We were a little concerned as to how Siempre Sabado would respond to another 250 lbs of ground tackle stowed up forward. Well, it did bring the bow down a little, but not very much.

Oh yeah, I also got my other solar panel mounted today. Now comes the harder part: wiring them up.

5/23/2010 - Shower shoes

(note: if you read a version of this blog that was chock-full of typos, screw-ups and such, especially in the sidebar, please dump it and try this version instead. Thanks,)

They go by many names: flip-flops, zoris, go-aheads, thongs*, etc. But whenever I step into a publicly shared shower, they're 'shower shoes'. I was first introduced to the concept when I was in the Navy. One thing they didn't need onboard ship was a bunch of sailors sharing some sort of foot-rot. So it was drummed into us that you never take a shower in bare feet. It made so much sense that I have not been able to use a shower that is shared by people I don't know without wearing them since.

Frankly, I'm amazed that this habit seems to be shared by almost no one. Here at the marina, the shower stalls are separated from a small changing area by a shower curtain and the changing area is separated from the main room by another shower curtain. The curtain ends about 12" from the floor so it's not like I'm peeping when I see bare feet in direct contact with the floor. The changing rooms are also equipped with two coat hooks, a fold-down stool and a wide towel bar. So, why would anyone just dump their clothes on the floor? Am I just being queasy or is there something decidedly icky about putting your clothes or feet into the bacteria-laden stew that is likely to be found on any public shower floor? I don't even like the fact that my pant legs have to briefly brush the floor as I put my pants back on after my shower.

So, maybe I'm being overly picky but, after 59 years on the planet, including 4 years in the Navy and lots and lots of public showers, I have yet to contract any kind of funky foot fungus. On second thought, I did get the occasional case of athlete's foot in high school where we showered communally every day after gym class. And guess what? We showered barefoot.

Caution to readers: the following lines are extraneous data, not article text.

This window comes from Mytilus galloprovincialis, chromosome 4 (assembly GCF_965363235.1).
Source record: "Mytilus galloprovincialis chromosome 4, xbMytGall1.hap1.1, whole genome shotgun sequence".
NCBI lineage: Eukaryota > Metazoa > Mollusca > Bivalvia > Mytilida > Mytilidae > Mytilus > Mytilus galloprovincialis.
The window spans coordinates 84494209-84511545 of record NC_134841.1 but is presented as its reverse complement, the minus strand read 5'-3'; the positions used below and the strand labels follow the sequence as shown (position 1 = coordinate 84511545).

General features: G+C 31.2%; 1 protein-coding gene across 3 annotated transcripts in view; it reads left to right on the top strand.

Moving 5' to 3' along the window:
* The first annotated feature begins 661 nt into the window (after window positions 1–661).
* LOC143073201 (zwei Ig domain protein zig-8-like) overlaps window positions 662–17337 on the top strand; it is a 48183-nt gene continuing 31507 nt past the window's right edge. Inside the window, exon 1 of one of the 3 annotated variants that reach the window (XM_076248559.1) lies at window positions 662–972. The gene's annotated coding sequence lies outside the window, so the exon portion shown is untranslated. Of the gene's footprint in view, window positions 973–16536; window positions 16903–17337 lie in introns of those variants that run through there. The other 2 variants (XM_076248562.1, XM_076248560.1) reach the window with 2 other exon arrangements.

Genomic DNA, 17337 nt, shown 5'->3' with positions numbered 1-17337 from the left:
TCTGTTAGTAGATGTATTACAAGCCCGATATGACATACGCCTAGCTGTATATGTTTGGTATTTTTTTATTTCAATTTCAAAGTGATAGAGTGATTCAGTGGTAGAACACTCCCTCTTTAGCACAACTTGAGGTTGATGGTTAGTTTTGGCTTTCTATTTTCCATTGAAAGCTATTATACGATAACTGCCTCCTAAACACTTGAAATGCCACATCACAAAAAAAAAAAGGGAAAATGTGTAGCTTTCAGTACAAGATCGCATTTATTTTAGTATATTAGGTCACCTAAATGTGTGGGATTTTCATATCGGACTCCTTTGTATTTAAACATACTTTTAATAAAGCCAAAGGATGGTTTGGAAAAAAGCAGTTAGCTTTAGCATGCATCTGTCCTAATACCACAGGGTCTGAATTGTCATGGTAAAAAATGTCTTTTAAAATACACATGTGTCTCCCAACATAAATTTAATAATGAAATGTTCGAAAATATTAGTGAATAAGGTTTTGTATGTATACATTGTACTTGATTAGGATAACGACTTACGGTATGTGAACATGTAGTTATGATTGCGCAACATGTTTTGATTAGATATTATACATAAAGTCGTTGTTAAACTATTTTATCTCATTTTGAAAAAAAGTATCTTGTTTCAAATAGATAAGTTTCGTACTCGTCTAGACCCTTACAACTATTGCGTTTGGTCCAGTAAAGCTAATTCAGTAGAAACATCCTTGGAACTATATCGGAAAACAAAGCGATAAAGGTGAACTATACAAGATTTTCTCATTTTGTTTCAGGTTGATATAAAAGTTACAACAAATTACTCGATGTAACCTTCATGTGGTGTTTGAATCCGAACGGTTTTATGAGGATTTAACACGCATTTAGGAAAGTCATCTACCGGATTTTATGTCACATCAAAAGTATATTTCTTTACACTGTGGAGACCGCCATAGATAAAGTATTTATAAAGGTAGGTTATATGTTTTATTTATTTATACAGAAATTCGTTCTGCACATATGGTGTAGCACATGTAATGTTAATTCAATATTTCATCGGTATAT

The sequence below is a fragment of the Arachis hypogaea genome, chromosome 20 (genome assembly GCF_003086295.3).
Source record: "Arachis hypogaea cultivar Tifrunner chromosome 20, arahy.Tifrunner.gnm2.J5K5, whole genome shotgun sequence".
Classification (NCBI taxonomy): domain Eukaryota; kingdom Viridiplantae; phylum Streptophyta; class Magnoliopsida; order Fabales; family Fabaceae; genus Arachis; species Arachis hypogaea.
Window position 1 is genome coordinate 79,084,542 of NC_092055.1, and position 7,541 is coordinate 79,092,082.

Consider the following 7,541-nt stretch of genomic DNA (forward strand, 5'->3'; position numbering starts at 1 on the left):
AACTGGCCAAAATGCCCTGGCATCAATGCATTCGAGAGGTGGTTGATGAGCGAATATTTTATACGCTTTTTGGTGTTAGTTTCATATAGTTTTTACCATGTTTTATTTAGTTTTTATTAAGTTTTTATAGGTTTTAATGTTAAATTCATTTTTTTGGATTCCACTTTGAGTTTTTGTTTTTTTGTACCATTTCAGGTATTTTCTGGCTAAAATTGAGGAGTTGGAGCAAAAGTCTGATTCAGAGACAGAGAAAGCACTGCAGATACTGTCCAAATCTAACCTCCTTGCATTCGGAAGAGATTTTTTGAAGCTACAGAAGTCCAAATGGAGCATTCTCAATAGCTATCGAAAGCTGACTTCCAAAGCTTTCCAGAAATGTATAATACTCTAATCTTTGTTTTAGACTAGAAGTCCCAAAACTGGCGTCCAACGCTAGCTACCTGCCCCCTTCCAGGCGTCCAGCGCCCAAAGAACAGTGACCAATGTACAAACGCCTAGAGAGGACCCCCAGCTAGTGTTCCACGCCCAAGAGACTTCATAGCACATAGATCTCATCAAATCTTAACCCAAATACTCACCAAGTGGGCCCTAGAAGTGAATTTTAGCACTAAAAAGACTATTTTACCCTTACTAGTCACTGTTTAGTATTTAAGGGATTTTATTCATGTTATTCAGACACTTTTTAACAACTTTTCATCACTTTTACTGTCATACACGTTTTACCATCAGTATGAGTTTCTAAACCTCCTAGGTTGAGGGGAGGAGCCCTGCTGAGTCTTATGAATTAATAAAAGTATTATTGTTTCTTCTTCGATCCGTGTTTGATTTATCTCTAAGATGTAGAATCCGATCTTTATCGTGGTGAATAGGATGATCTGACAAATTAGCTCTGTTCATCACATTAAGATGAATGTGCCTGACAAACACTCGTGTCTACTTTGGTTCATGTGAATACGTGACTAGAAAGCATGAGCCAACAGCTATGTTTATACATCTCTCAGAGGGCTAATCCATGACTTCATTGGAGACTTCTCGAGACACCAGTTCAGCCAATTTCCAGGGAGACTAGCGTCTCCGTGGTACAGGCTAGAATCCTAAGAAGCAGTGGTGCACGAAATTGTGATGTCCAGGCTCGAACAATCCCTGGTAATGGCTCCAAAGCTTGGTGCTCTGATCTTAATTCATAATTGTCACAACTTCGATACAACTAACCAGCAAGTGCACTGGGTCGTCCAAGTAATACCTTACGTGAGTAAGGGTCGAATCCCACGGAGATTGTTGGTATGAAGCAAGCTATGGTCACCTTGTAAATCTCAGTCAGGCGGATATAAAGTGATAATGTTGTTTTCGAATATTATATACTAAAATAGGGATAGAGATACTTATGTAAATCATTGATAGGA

*sidebar: The kids think it's really funny when I refer to this type of footwear as "thongs". Tee hee. But I guess I deserve it since I used to think it was really funny when the old ladies on my paper route saved "rubbers" for me. Of course what they were saving were the rubber bands that I wrapped around their newspapers. But anyway, back to the footwear. We mostly called them thongs. They cost about $0.99, were always made of rubber, and only rubber, and lasted almost a whole summer (never an entire summer). At the beginning of the summer they caused sores between your first two toes until you got used to them. They usually had small mud puddles on the footpad caused by sweaty feet and walking in dirt. Just when you needed them most, like when you were running for the ice cream truck or something, they would invariably blow out on you. A blowout consisted of the between-toe strap breaking just above the knob that anchored it to the sole. Once that happened, they were junk. Well, truth be told, they were junk from the beginning. But they served the purpose. Cheap summer footwear. Next best thing to being barefoot. Amazes me now to see how extensively they're worn ( not to mention how much they can cost!). I marvel at the young girls bundled up against the cold except for their bare feet clad only in "flip flops". Alternately they wear shorts and a tank top with a pair of Uggs. WTF?